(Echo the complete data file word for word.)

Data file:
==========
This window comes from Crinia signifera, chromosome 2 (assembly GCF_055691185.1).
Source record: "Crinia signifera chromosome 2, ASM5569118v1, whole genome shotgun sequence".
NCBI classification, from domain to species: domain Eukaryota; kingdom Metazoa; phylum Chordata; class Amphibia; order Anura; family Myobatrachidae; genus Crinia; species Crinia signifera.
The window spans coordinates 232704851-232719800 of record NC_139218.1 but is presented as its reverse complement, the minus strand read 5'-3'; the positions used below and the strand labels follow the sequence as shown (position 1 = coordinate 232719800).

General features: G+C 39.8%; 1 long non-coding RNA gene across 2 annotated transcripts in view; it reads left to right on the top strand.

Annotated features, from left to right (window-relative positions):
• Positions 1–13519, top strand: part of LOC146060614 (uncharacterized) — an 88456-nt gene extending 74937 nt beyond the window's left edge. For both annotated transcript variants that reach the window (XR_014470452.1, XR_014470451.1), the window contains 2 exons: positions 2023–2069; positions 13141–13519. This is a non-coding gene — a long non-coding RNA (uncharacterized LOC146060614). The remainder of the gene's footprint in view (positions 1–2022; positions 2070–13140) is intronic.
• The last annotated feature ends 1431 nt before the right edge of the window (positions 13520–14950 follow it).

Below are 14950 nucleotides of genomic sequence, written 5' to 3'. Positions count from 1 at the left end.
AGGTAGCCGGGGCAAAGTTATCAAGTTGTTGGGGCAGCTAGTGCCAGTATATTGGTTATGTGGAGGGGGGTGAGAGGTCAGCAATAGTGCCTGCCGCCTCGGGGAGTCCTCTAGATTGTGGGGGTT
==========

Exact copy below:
This window comes from Crinia signifera, chromosome 2 (assembly GCF_055691185.1).
Source record: "Crinia signifera chromosome 2, ASM5569118v1, whole genome shotgun sequence".
NCBI classification, from domain to species: domain Eukaryota; kingdom Metazoa; phylum Chordata; class Amphibia; order Anura; family Myobatrachidae; genus Crinia; species Crinia signifera.
The window spans coordinates 232704851-232719800 of record NC_139218.1 but is presented as its reverse complement, the minus strand read 5'-3'; the positions used below and the strand labels follow the sequence as shown (position 1 = coordinate 232719800).

General features: G+C 39.8%; 1 long non-coding RNA gene across 2 annotated transcripts in view; it reads left to right on the top strand.

Annotated features, from left to right (window-relative positions):
• Positions 1–13519, top strand: part of LOC146060614 (uncharacterized) — an 88456-nt gene extending 74937 nt beyond the window's left edge. For both annotated transcript variants that reach the window (XR_014470452.1, XR_014470451.1), the window contains 2 exons: positions 2023–2069; positions 13141–13519. This is a non-coding gene — a long non-coding RNA (uncharacterized LOC146060614). The remainder of the gene's footprint in view (positions 1–2022; positions 2070–13140) is intronic.
• The last annotated feature ends 1431 nt before the right edge of the window (positions 13520–14950 follow it).

Below are 14950 nucleotides of genomic sequence, written 5' to 3'. Positions count from 1 at the left end.
AGGTAGCCGGGGCAAAGTTATCAAGTTGTTGGGGCAGCTAGTGCCAGTATATTGGTTATGTGGAGGGGGGTGAGAGGTCAGCAATAGTGCCTGCCGCCTCGGGGAGTCCTCTAGATTGTGGGGGTT